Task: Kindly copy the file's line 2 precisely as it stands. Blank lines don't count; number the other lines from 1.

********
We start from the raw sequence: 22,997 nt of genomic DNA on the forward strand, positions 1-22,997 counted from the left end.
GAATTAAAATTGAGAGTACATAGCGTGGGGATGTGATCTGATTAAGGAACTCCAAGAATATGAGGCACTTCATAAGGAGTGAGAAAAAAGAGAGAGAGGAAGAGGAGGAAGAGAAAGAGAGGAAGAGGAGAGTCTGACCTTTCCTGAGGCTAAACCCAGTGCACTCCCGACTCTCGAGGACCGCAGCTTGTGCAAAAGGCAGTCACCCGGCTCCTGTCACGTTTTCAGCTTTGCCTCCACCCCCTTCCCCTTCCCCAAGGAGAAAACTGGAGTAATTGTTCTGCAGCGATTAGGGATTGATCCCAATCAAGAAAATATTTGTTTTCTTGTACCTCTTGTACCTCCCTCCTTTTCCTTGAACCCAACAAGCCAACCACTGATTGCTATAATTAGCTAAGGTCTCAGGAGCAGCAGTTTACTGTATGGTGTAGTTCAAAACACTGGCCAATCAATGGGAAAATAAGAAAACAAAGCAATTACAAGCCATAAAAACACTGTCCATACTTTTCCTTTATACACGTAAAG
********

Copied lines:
GAATTAAAATTGAGAGTACATAGCGTGGGGATGTGATCTGATTAAGGAACTCCAAGAATATGAGGCACTTCATAAGGAGTGAGAAAAAAGAGAGAGAGGAAGAGGAGGAAGAGAAAGAGAGGAAGAGGAGAGTCTGACCTTTCCTGAGGCTAAACCCAGTGCACTCCCGACTCTCGAGGACCGCAGCTTGTGCAAAAGGCAGTCACCCGGCTCCTGTCACGTTTTCAGCTTTGCCTCCACCCCCTTCCCCTTCCCCAAGGAGAAAACTGGAGTAATTGTTCTGCAGCGATTAGGGATTGATCCCAATCAAGAAAATATTTGTTTTCTTGTACCTCTTGTACCTCCCTCCTTTTCCTTGAACCCAACAAGCCAACCACTGATTGCTATAATTAGCTAAGGTCTCAGGAGCAGCAGTTTACTGTATGGTGTAGTTCAAAACACTGGCCAATCAATGGGAAAATAAGAAAACAAAGCAATTACAAGCCATAAAAACACTGTCCATACTTTTCCTTTATACACGTAAAG